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Open Access Research article

Essential pediatric hypertension: defining the educational needs of primary care pediatricians

Stephen D Cha12, Deena J Chisolm23 and John D Mahan12*

Author Affiliations

1 Pediatric Nephrology, Nationwide Children’s Hospital, Columbus, OH, USA

2 The Ohio State University College of Medicine, Columbus, OH, USA

3 The Research Institute at Nationwide Children’s Hospital, Columbus, OH, USA

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BMC Medical Education 2014, 14:154  doi:10.1186/1472-6920-14-154

Published: 27 July 2014



In order to better understand the educational needs regarding appropriate recognition, diagnosis and management of pediatric hypertension (HTN), we asked practicing pediatricians questions regarding their educational needs and comfort level on this topic.


We conducted 4 focus group sessions that included 27 participants representing pediatric residents, adolescent medicine physicians, clinic based pediatricians and office based pediatricians. Each focus group session lasted for approximately an hour and 90 pages of total transcriptions were produced verbatim from audio recordings.


Four reviewers read each transcript and themes were elucidated from these transcripts. Overall, 5 major themes related to educational needs and clinical concerns were found: utilization of resources to define blood pressure (BP), correct BP measurement method(s), co-morbidities, barriers to care, and experience level with HTN. Six minor themes were also identified: differences in BP measurement, accuracy of BP, recognition of HTN, practice pattern of care, education of families and patients, and differences in level of training. The focus group participants were also questioned on their preferences regarding educational methods (i.e. e-learning, small group sessions, self-study, large group presentations) and revealed varied teaching and learning preferences.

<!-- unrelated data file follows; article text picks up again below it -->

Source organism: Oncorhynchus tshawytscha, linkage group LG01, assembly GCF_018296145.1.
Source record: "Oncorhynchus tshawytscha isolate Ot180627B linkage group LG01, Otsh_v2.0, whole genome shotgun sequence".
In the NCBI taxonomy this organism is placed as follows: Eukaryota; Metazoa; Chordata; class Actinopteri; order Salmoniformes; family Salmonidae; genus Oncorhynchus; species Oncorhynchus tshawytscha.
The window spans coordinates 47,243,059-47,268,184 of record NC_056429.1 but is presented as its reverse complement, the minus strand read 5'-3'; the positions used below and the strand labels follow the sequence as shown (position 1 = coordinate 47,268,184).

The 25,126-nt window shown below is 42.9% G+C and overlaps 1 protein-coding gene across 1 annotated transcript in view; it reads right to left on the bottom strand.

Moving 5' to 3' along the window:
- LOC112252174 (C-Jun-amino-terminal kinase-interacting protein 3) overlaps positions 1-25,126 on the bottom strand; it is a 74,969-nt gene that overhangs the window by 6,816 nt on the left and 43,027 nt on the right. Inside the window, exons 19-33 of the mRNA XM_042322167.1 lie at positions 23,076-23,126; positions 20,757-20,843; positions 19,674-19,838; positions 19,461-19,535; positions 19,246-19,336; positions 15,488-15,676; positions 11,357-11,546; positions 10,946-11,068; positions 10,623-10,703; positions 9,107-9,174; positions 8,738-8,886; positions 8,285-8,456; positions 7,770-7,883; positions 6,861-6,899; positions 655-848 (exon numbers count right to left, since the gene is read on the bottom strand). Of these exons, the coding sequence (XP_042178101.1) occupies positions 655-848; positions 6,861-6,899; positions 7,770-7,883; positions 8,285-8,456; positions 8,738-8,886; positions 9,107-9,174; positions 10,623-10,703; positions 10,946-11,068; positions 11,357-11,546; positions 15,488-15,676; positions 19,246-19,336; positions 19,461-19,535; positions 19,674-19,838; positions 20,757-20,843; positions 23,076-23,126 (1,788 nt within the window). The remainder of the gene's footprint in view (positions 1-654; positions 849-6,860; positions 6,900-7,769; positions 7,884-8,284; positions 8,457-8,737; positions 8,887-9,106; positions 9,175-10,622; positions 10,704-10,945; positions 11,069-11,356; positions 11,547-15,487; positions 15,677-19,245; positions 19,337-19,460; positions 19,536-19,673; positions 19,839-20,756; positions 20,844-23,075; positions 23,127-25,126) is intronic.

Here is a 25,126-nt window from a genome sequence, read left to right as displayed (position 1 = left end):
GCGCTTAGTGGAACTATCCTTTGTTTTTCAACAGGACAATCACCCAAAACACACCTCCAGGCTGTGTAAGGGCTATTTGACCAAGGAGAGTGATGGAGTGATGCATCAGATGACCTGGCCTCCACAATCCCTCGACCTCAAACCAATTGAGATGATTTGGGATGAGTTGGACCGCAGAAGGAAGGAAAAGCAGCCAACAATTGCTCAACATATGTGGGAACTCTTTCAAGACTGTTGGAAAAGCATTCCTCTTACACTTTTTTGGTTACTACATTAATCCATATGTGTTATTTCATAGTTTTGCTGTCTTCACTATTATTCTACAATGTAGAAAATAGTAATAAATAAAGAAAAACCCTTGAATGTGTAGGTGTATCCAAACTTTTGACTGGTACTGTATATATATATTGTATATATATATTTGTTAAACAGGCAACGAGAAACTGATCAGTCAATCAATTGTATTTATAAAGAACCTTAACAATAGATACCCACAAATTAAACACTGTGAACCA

There are multiple methods to approach education regarding pediatric HTN for primary care pediatricians based on provider preferences and multiple educational activities should be pursued to achieve best outcomes. Based on this data, the next direction will be to develop and deliver multiple educational methods and to evaluate the impact on practice patterns of care for children and adolescents with HTN.

Pediatric hypertension; Primary care pediatricians; Primary care physicians; Medical education